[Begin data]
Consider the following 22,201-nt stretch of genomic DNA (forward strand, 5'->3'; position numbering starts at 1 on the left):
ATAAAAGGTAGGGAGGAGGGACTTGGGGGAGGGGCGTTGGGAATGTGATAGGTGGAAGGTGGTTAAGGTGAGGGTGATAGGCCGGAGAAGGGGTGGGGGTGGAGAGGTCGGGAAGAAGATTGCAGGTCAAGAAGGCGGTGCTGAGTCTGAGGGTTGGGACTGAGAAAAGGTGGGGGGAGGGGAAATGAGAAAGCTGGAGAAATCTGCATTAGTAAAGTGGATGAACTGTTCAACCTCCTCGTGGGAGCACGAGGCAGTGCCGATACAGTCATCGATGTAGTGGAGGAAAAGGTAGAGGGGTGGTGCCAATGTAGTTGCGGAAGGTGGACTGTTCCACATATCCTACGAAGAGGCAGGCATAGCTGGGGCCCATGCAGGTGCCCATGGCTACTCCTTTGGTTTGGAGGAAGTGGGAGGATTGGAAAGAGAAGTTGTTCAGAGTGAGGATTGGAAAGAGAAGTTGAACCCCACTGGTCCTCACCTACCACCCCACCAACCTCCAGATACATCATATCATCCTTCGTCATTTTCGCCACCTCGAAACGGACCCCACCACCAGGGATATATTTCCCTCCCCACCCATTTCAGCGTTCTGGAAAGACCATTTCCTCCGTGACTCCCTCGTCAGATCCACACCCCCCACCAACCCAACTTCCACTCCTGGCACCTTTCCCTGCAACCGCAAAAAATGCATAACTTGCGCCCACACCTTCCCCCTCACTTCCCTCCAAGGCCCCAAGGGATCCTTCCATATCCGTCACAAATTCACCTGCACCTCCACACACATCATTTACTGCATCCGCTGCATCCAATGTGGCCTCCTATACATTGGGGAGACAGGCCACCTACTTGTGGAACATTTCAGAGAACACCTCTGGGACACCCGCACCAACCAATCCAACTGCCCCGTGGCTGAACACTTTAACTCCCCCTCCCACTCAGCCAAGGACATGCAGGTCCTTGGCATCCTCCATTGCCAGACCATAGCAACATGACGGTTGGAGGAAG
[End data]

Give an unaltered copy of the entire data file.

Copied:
Consider the following 22,201-nt stretch of genomic DNA (forward strand, 5'->3'; position numbering starts at 1 on the left):
ATAAAAGGTAGGGAGGAGGGACTTGGGGGAGGGGCGTTGGGAATGTGATAGGTGGAAGGTGGTTAAGGTGAGGGTGATAGGCCGGAGAAGGGGTGGGGGTGGAGAGGTCGGGAAGAAGATTGCAGGTCAAGAAGGCGGTGCTGAGTCTGAGGGTTGGGACTGAGAAAAGGTGGGGGGAGGGGAAATGAGAAAGCTGGAGAAATCTGCATTAGTAAAGTGGATGAACTGTTCAACCTCCTCGTGGGAGCACGAGGCAGTGCCGATACAGTCATCGATGTAGTGGAGGAAAAGGTAGAGGGGTGGTGCCAATGTAGTTGCGGAAGGTGGACTGTTCCACATATCCTACGAAGAGGCAGGCATAGCTGGGGCCCATGCAGGTGCCCATGGCTACTCCTTTGGTTTGGAGGAAGTGGGAGGATTGGAAAGAGAAGTTGTTCAGAGTGAGGATTGGAAAGAGAAGTTGAACCCCACTGGTCCTCACCTACCACCCCACCAACCTCCAGATACATCATATCATCCTTCGTCATTTTCGCCACCTCGAAACGGACCCCACCACCAGGGATATATTTCCCTCCCCACCCATTTCAGCGTTCTGGAAAGACCATTTCCTCCGTGACTCCCTCGTCAGATCCACACCCCCCACCAACCCAACTTCCACTCCTGGCACCTTTCCCTGCAACCGCAAAAAATGCATAACTTGCGCCCACACCTTCCCCCTCACTTCCCTCCAAGGCCCCAAGGGATCCTTCCATATCCGTCACAAATTCACCTGCACCTCCACACACATCATTTACTGCATCCGCTGCATCCAATGTGGCCTCCTATACATTGGGGAGACAGGCCACCTACTTGTGGAACATTTCAGAGAACACCTCTGGGACACCCGCACCAACCAATCCAACTGCCCCGTGGCTGAACACTTTAACTCCCCCTCCCACTCAGCCAAGGACATGCAGGTCCTTGGCATCCTCCATTGCCAGACCATAGCAACATGACGGTTGGAGGAAG